By acquiring Argentinan vendor Whyline, Clear is doubling down on technology that allows travelers to reserve a spot in line when they check in for their flight. This "virtual queueing" tech could be used outside of airports, too, such as at attraction parks, in conference venues, and on cruise ships.
The companies didn’t disclose the value of the all-cash purchase. Whyline had raised $5.6 million in funding.
The deal is Clear’s first acquisition since going public on June 29, 2021. The initial public offering put $409 million on its balance sheet, facilitating future acquisitions.
Whyline helps companies manage customer flows through the use of virtual queuing.
For example, passengers at Seattle’s Sea-Tac Airport at three checkpoints can reduce their waits at airport security by using a mobile app to see the live wait times and entering their place in a “fast lane” queue remotely by pre-booking their appointment. The software alerts passengers when it’s their appointed time to show up to the fast lane and pass through.
Seattle’s Spot Saver program handled more than 187,000 reservations in summer 2021, the Port of Seattle said.
“Over the past five years, the Whyline team has built impressive technology that is helping change our day-to-day lives and routines for the better,” said Clear CEO Caryn Seidman-Becker. “With this acquisition, we’re helping people and partners spend less time waiting and more time doing what matters most to them.”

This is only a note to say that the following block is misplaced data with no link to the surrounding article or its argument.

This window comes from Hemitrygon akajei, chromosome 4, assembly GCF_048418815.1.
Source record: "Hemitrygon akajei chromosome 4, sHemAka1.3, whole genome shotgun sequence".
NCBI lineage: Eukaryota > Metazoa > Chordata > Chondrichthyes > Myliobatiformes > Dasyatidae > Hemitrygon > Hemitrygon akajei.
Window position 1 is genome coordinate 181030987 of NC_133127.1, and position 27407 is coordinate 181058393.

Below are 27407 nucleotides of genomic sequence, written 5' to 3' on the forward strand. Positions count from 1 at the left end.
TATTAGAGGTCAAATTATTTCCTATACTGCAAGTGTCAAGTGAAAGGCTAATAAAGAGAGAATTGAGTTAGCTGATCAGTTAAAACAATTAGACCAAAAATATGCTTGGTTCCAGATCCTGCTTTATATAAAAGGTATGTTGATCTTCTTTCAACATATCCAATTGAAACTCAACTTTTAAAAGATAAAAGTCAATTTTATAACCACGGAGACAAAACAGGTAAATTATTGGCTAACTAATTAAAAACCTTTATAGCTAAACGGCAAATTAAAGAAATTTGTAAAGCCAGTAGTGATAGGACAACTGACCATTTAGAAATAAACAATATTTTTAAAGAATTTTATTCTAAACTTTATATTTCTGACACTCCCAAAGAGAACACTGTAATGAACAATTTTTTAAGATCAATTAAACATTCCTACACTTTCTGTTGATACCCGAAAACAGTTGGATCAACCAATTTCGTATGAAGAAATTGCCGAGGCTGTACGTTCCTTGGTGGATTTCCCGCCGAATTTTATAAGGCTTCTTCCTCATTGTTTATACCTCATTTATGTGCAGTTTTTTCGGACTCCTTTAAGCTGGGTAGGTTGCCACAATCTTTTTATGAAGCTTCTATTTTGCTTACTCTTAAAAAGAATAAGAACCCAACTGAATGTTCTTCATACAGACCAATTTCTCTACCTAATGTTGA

Seidman-Becker said the deal would achieve three objectives: It will cement Clear’s lead as a vendor with airport reservation lanes in signed contracts and ongoing tests at airports in Los Angeles, Seattle, Newark, Charleston, Orlando, and Calgary.
The transaction will help Clear expand beyond the U.S. because Whyline has partners in Argentina, Mexico, Brazil, Peru, and Canada.
The deal will also give Clear another product to sell to non-travel industries, such as retail, banking, and government agencies such as departments of motor vehicles.
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Photo credit: SEA Spot Saver is a reservation program run by tech vendor Whyline for security screening for passengers flying out of Seattle's main airport. Clear, the airport screening and biometric identity company, said on Tuesday it had bought Whyline, a seller of virtual queuing systems. Source: Port of Seattle.